Or maybe it was just me.

My appointment was with an oncologist that we will be calling Dr. Not Fucking Around.  Although she was very nice and tolerated my nervous flapping about with aplomb, she was definitely of the “Conversations are meant to relay information between two people in the most efficient manner possible” type.  Simply put, there was no chatting about it being 172 billion degrees outside or anything else that wasn’t germane to topic at hand.  She wasn’t quite the animatronic Lincoln that Walter was, so I decided to just roll with it.

For the most part, Dr. Not Fucking Around told me what I already knew, which is that surgery was not only my best chance for a cure, it was pretty much my only chance for a cure.  It’s a terrible surgery with life-altering implications, but the other options – a less invasive procedure, chemo or radiation only – were not going to cut it.  They might delay it, but they wouldn’t fix it.

I boiled it down: “So what you’re saying is that if I remove the emotional component of it and stop being such a big, whiny, terrified baby about things, it would be clear that surgery is the only choice here?”

“You’re not being a baby,” she said.  I decided that mean she DID think I was being whiny.  And big.  I think she just called me fat.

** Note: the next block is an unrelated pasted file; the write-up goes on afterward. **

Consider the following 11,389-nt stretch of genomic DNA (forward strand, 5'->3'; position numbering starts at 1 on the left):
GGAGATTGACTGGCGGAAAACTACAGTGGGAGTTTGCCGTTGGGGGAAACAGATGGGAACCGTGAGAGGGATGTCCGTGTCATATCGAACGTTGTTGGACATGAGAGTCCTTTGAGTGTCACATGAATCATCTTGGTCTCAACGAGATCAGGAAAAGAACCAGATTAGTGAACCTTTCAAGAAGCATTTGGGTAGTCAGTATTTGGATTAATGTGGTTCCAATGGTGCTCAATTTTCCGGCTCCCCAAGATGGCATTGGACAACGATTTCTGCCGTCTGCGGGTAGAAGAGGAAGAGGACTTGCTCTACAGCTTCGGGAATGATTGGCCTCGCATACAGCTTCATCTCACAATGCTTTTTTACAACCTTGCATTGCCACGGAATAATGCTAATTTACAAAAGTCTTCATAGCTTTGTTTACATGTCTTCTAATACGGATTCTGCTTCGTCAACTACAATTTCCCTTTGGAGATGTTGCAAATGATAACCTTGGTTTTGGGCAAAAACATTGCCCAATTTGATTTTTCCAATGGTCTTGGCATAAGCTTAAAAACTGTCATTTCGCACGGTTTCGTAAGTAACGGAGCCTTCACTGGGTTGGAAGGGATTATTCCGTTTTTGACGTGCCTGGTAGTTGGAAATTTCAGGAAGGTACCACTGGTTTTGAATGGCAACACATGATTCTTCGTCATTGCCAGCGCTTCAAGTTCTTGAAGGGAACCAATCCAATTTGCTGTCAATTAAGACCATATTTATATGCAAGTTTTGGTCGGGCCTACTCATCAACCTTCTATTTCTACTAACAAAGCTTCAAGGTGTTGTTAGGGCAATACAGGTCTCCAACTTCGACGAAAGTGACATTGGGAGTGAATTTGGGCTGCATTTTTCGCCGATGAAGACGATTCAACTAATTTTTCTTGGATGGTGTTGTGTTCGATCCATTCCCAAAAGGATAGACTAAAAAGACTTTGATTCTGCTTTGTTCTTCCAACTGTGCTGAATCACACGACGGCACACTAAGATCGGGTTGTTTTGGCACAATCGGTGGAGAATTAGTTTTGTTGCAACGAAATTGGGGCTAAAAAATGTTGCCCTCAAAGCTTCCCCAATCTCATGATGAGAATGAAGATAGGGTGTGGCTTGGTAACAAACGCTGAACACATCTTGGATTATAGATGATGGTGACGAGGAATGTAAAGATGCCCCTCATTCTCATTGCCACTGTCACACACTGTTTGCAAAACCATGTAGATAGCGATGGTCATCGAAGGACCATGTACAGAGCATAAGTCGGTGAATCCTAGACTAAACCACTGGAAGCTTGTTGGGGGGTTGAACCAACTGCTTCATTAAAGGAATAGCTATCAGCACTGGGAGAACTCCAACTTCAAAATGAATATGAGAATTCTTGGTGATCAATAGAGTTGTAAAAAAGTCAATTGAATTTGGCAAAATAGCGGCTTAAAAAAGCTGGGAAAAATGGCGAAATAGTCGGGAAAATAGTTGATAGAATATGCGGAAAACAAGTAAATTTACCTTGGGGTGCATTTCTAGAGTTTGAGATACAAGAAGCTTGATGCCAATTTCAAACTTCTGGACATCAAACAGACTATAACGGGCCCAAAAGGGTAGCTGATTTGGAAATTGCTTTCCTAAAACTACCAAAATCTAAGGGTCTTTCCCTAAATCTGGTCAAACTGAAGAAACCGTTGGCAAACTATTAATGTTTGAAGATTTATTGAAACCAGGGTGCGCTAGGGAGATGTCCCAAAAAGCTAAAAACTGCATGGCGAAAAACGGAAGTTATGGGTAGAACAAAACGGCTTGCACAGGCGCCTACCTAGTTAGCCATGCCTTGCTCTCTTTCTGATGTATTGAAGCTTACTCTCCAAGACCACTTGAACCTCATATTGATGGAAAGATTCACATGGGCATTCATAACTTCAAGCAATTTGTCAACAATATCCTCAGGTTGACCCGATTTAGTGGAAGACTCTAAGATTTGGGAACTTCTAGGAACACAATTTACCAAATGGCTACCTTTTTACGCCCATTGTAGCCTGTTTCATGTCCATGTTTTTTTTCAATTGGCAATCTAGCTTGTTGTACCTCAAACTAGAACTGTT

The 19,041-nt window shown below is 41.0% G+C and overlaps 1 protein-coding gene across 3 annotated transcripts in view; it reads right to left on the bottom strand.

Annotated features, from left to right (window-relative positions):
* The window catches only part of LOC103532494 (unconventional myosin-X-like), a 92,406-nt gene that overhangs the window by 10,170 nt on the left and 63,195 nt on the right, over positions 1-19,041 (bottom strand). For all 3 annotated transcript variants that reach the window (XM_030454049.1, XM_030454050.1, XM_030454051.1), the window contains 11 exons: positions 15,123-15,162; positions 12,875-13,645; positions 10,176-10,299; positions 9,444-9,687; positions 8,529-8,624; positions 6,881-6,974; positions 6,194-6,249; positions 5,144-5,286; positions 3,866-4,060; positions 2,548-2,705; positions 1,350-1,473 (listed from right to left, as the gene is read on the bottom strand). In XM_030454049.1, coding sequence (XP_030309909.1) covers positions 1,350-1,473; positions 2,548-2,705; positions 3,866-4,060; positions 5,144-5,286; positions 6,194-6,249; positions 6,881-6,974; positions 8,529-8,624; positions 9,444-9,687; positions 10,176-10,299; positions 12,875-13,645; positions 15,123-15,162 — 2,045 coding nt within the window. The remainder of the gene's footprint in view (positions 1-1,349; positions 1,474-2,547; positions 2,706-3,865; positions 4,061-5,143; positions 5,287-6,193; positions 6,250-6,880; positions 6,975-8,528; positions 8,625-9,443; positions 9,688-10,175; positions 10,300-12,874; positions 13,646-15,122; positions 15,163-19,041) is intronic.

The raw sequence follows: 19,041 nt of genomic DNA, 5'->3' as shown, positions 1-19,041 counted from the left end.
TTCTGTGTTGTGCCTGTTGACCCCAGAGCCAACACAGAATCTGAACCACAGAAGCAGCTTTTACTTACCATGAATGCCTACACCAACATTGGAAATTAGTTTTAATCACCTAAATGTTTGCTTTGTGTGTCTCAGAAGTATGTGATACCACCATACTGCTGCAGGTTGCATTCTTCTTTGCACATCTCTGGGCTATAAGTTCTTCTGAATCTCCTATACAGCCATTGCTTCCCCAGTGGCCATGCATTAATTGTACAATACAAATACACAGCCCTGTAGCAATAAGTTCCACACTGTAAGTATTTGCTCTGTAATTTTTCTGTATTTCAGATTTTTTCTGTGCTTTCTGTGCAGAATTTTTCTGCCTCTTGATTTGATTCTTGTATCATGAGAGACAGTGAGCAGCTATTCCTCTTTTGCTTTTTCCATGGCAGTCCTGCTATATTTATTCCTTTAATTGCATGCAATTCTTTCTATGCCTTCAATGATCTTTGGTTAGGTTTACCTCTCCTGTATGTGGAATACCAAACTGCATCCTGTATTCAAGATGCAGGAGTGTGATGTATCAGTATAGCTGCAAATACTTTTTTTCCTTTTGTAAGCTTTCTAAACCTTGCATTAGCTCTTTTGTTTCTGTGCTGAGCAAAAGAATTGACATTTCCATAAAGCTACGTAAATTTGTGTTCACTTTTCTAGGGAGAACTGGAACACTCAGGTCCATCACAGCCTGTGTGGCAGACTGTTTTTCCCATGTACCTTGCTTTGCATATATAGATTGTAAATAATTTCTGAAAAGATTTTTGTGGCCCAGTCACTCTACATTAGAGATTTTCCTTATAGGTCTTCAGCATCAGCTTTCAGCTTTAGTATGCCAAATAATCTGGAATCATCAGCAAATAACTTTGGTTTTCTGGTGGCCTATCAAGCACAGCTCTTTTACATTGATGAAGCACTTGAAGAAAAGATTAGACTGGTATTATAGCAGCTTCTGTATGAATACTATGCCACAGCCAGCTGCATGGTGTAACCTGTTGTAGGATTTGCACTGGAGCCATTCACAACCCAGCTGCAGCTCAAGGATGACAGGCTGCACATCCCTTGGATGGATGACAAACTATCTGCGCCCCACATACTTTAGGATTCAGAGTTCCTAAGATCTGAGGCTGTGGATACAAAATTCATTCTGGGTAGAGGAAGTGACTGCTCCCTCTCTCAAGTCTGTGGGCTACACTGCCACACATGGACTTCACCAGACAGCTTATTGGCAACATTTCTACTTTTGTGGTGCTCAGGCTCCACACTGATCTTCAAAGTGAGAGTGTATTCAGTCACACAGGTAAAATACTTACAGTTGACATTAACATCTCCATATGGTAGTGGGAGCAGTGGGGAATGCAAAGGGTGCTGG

The one thing she did stress that is kind of stressing me out is that I should have my surgery done by people who do this kind of surgery all the time and not by people who do it sometimes.  I get that, but at the same time I also feel as though my regular doctors, whom I trust, are all saying that Dr. Frenchy and Dr. James Earl Jones are fantastic surgeons who have the skills necessary to do what needs to be done.  So do I go with known quantities (even if they are known in a two-degrees of separation way) or do I go with people who have better resumes?  I’m inclined to stick with what I’ve got for a few reasons.  First, my regular doctors wouldn’t be able to be involved if I go to a different hospital and I need that kind of stability and second, if I were to cancel now I’d have to start all over and that could mean many, many more weeks of this soul-crushing, brain-busting anxiety before I could get this over with.

But regardless, Dr. Not Fucking Around is referring me to a surgeon at USC who does these procedures all the time and also wanted to give me referrals to former patients who have had the surgery, which I thought was very nice.  I don’t know that I will act upon those referrals but we’ll see.

So that’s it on the cancer front until Monday when I have my pre-operative physical with my regular doctor and my second second opinion with a gastroenterology specialist at UCLA.

BTW – to everyone who has commented, e-mailed, or just thought good thoughts, thank you.  Those who know me well know that I don’t ask for help easily but in this particular instance I can use all of it that I can get.